Review Summary: Jeff Tweedy is upset...
A Ghost is Born is a source of contention among both diehard Wilco fans and casual listeners alike. It’s one of those albums that’s either loved or hated, without much of a middle-ground of opinion. As one might guess based on the rating, I fall into the love camp. The album marks a turning point for Wilco: songwriter and multi-instrumentalist Jay Bennett had been fired, guitar virtuoso Nels Cline had not yet joined the group, and the band faced the task of following up their most famous and critically acclaimed album, 2002’s Yankee Hotel Foxtrot. While the band itself was in a more functional place, as frontman and lead songwriter Jeff Tweedy and Bennett were no longer forced to deal with one another, at the time Tweedy was battling an addiction to pain killers and in fact had to enter rehab shortly before the release of the album, actually pushing back it’s release date.
Tweedy’s troubles show through on A Ghost is Born. He plays lead guitar on the album, a new position for him, and you can feel his frustration both with his guitar playing abilities and addiction struggles burst forth during his squealing, powerful, almost vengeful solos. On the incredible album opener, At Least That’s What You Said, you can particularly hear him straining against the limiting bonds of his guitar talent. The song itself begins quietly with just Tweedy singing at a piano, but it explodes around the two minute mark, with all the instruments pounding in unison and it slowly dissolves into a spectacular guitar freak out. Overall it’s a brilliant opener to the album, and one of the band’s best songs. Similarly brilliant is Hell Is Chrome, a slower track where Tweedy takes on the role of the devil, asking listeners to “come with” him. Interestingly, the song implies that he hates cleanliness and order, as exemplified by glistening chrome. Next up is the difficult Spiders (Kidsmoke). The 10 minute song suffers from its length, as it takes too long to get going, and makes the build up to the powerful, rocking parts of the song simply too drawn out. At same time, once it hits its stride, it's as catchy and powerful as anything on the album. Tweedy was definitely looking make a long song out it, but you can't help but wonder how good it would have been at half the length. However the title of longest song on the album belongs to the infamous track Less Than You Think. Known for being the song that Tweedy himself often skips, it is comprised of a pretty, mournful piano ballad, followed by approximately 12 minutes of ear destroying ambient textures and random synth noises. The electronic section is by far the most experimental stretch of any Wilco song, ever, and symbolizes something about Tweedy’s addiction and migraines. In case if I haven’t made it abundantly clear, the song, at least the ambient section, is a massive misstep and I honestly can’t even imagine why the other members of the band were okay with it being put on the album.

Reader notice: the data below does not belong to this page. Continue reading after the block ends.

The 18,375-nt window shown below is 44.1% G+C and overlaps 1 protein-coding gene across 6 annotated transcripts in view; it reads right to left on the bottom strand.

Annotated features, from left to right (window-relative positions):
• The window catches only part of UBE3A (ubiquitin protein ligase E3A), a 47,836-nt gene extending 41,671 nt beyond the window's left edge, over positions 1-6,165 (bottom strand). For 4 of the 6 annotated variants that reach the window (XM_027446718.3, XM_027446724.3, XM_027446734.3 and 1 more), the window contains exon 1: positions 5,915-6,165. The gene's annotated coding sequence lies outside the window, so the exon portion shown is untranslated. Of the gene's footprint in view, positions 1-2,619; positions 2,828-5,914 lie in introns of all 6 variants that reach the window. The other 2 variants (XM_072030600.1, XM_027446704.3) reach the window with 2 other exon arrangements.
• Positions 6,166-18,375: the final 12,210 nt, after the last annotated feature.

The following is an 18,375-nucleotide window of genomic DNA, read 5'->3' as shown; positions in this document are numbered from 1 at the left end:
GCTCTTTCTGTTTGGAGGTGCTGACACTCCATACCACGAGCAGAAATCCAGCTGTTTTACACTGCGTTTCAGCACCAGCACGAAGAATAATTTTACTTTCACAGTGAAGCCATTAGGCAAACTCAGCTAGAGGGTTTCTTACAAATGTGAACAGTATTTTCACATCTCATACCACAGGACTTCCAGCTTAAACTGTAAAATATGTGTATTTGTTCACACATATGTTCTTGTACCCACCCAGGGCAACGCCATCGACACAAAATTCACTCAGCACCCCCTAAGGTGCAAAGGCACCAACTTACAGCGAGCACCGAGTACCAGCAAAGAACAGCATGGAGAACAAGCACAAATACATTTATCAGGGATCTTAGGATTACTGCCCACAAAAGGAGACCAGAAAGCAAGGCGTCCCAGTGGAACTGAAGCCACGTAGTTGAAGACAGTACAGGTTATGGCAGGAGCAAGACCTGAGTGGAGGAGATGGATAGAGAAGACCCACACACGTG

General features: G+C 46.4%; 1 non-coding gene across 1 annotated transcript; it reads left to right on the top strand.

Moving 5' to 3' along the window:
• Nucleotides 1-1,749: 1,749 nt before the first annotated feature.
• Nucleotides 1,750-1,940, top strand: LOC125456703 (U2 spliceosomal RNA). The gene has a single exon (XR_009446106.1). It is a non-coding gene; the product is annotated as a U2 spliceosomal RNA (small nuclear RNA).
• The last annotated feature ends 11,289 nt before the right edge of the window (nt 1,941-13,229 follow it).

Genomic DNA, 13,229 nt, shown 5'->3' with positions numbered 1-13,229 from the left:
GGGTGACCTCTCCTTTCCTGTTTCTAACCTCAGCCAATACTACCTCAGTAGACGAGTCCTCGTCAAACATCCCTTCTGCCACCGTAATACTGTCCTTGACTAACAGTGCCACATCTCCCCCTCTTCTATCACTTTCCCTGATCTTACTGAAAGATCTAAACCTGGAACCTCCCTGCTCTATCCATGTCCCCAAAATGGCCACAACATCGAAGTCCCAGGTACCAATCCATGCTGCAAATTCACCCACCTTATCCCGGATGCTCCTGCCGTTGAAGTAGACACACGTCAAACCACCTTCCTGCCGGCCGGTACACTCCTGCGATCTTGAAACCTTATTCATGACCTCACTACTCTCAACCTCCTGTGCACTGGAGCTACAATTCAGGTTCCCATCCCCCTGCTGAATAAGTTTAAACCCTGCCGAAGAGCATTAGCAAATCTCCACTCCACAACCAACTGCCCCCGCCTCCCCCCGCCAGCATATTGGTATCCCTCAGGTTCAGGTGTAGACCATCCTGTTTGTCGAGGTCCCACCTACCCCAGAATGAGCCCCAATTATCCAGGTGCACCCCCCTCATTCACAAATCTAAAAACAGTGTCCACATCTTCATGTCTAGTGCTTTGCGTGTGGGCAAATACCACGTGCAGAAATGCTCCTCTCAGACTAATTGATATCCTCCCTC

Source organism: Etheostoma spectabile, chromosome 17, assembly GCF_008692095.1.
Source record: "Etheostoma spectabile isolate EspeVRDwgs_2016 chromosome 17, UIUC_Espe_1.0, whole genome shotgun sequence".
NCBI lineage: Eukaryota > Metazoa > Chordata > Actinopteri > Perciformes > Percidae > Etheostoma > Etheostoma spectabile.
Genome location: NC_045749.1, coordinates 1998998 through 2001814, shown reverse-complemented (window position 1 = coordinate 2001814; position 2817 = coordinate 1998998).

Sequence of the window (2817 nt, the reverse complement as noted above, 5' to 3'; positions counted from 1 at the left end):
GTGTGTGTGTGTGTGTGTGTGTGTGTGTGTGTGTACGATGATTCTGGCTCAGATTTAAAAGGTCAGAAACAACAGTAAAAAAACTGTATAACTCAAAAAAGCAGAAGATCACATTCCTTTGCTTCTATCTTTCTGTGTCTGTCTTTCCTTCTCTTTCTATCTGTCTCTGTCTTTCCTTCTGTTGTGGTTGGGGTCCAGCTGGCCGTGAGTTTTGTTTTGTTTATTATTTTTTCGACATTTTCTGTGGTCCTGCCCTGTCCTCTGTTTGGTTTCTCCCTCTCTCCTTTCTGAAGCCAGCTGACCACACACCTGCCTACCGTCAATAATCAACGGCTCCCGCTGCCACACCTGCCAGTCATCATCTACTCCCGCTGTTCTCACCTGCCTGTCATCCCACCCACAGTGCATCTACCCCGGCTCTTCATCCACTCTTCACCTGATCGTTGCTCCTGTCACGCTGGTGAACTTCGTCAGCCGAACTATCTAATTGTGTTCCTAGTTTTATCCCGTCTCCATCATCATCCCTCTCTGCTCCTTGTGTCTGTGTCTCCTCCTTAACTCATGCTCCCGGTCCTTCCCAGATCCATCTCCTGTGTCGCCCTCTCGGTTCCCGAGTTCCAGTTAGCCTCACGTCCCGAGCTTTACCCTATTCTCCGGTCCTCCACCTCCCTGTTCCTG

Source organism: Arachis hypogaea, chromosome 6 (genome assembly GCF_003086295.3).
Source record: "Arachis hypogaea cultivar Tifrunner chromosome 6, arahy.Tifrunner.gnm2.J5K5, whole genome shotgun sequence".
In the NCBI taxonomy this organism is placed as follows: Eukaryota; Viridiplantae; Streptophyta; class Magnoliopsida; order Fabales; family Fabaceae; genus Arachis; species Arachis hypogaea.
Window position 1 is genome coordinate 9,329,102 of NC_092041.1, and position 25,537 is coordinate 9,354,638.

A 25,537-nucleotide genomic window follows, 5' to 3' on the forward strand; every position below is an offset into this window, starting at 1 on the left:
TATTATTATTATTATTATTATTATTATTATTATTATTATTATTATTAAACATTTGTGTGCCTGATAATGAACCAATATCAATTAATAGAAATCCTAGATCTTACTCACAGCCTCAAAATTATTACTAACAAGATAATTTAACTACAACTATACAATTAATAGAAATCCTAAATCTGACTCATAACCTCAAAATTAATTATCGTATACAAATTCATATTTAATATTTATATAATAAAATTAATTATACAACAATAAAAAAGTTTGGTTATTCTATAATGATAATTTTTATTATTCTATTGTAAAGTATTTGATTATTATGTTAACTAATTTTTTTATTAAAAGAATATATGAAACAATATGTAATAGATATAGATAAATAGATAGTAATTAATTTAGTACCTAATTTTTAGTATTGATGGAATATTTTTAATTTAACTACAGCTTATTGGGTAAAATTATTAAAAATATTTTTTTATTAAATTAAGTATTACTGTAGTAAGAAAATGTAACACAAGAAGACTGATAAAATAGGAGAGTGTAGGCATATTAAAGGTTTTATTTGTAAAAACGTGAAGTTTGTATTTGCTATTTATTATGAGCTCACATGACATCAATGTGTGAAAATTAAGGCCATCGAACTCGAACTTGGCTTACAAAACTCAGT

But, back to what the album does best, which is virtually everything else. Hummingbird is a joyous track, though one with depressing, but poignant lyrics: “his goal in life was to be an echo/the kind of sound floats around and back down, like a feather.” It, Handshake Drugs, and (the underrated) Theologians are all highly catchy, exuberant songs. They showcase what Wilco does best: poppy, folky or even experimental music, with a layer of emotion smoothed on over the top. A Ghost is Born is often dismissed as boring or dry, but those who do so do it at their peril, as they are missing the passion that the album has. Theologians is the perfect example of what people miss: it’s a powerful, energizing song, and when the heavier guitar strikes in late in the track, it’s hard not caught up in the potent vigor of Wilco firing on all cylinders. However, the album also does restrained beauty, as shown on Muzzle of Bees, a light, largely acoustic track, but one that is given a layer of complexity by the dissonant, droning electric guitar at the end.
Overall, the album has a lyrical undercurrent of disillusionment and being held back; on the whole, they are some of the best Tweedy has written. On Handshake Drugs, he sings “I looked like someone I used to know” and asks “exactly what do want me to be?” On Wishful Thinking, another quite song, Tweedy says “fill up your mind with all that you know/don’t forget that your body will all let it go,” a sly reference to death, a theme which makes an appearance on a number other songs as well, including Theologians and Company In My Back, on which he shouts “I will always die” numerous times at the climax of the track.
While A Ghost is Born is filled with catchy songs, at the same time, it’s not always easy album to get into. It’s often dismissed as sloppy or inconsistent, but given time, I’ve found it’s almost universally excellent. In many ways it’s a more raw album than Yankee Hotel Foxtrot, but it’s also one which has perhaps more replay value, as there is much to discover, as well as enjoy. One can tell that the making of this album must have been some sort of cathartic emotional release for Tweedy: the occasional bursts of noise, and the complex, if carefully listened to, lyrics paint a picture of a man falling apart. Through and through, Jeff Tweedy owns this album, and while Wilco has put out some stellar music since it’s release, A Ghost is Born is the band’s last great album, a flawed, though excellent showcase of songwriting and emotional instability, and an album worth truly exploring more than just a couple times.